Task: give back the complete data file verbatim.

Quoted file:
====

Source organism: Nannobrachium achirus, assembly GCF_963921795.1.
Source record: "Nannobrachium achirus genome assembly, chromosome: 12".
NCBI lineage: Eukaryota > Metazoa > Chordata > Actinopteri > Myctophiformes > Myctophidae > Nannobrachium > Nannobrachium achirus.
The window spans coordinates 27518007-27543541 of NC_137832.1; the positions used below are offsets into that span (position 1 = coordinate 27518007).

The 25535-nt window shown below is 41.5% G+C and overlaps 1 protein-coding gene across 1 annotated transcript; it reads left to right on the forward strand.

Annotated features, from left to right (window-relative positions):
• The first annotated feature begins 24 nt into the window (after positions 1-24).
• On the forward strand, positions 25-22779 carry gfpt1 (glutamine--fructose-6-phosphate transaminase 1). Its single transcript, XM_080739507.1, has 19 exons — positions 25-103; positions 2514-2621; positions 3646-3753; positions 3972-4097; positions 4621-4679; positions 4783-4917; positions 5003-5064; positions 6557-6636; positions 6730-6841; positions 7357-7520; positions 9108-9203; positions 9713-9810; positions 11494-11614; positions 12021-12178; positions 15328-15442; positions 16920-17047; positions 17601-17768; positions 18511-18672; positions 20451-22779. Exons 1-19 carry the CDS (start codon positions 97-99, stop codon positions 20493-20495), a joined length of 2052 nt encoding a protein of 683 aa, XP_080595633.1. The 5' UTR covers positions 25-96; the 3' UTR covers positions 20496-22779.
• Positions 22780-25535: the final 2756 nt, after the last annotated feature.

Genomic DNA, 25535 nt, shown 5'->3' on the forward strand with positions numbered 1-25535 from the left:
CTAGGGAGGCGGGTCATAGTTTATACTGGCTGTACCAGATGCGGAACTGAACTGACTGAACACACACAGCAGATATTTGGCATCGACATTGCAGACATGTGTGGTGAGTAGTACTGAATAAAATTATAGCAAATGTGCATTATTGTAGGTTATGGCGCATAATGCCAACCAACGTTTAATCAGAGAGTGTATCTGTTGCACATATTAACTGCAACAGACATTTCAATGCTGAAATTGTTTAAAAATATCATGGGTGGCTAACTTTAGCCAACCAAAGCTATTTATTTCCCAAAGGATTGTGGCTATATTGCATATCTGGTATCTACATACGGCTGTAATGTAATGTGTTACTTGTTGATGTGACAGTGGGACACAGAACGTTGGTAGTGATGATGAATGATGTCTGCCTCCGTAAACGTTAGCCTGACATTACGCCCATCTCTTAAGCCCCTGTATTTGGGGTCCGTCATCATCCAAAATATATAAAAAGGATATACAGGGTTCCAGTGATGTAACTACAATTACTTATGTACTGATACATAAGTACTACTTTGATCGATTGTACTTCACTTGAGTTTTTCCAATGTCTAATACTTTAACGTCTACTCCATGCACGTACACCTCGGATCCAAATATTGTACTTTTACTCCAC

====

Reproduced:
Source organism: Nannobrachium achirus, assembly GCF_963921795.1.
Source record: "Nannobrachium achirus genome assembly, chromosome: 12".
NCBI lineage: Eukaryota > Metazoa > Chordata > Actinopteri > Myctophiformes > Myctophidae > Nannobrachium > Nannobrachium achirus.
The window spans coordinates 27518007-27543541 of NC_137832.1; the positions used below are offsets into that span (position 1 = coordinate 27518007).

The 25535-nt window shown below is 41.5% G+C and overlaps 1 protein-coding gene across 1 annotated transcript; it reads left to right on the forward strand.

Annotated features, from left to right (window-relative positions):
• The first annotated feature begins 24 nt into the window (after positions 1-24).
• On the forward strand, positions 25-22779 carry gfpt1 (glutamine--fructose-6-phosphate transaminase 1). Its single transcript, XM_080739507.1, has 19 exons — positions 25-103; positions 2514-2621; positions 3646-3753; positions 3972-4097; positions 4621-4679; positions 4783-4917; positions 5003-5064; positions 6557-6636; positions 6730-6841; positions 7357-7520; positions 9108-9203; positions 9713-9810; positions 11494-11614; positions 12021-12178; positions 15328-15442; positions 16920-17047; positions 17601-17768; positions 18511-18672; positions 20451-22779. Exons 1-19 carry the CDS (start codon positions 97-99, stop codon positions 20493-20495), a joined length of 2052 nt encoding a protein of 683 aa, XP_080595633.1. The 5' UTR covers positions 25-96; the 3' UTR covers positions 20496-22779.
• Positions 22780-25535: the final 2756 nt, after the last annotated feature.

Genomic DNA, 25535 nt, shown 5'->3' on the forward strand with positions numbered 1-25535 from the left:
CTAGGGAGGCGGGTCATAGTTTATACTGGCTGTACCAGATGCGGAACTGAACTGACTGAACACACACAGCAGATATTTGGCATCGACATTGCAGACATGTGTGGTGAGTAGTACTGAATAAAATTATAGCAAATGTGCATTATTGTAGGTTATGGCGCATAATGCCAACCAACGTTTAATCAGAGAGTGTATCTGTTGCACATATTAACTGCAACAGACATTTCAATGCTGAAATTGTTTAAAAATATCATGGGTGGCTAACTTTAGCCAACCAAAGCTATTTATTTCCCAAAGGATTGTGGCTATATTGCATATCTGGTATCTACATACGGCTGTAATGTAATGTGTTACTTGTTGATGTGACAGTGGGACACAGAACGTTGGTAGTGATGATGAATGATGTCTGCCTCCGTAAACGTTAGCCTGACATTACGCCCATCTCTTAAGCCCCTGTATTTGGGGTCCGTCATCATCCAAAATATATAAAAAGGATATACAGGGTTCCAGTGATGTAACTACAATTACTTATGTACTGATACATAAGTACTACTTTGATCGATTGTACTTCACTTGAGTTTTTCCAATGTCTAATACTTTAACGTCTACTCCATGCACGTACACCTCGGATCCAAATATTGTACTTTTACTCCAC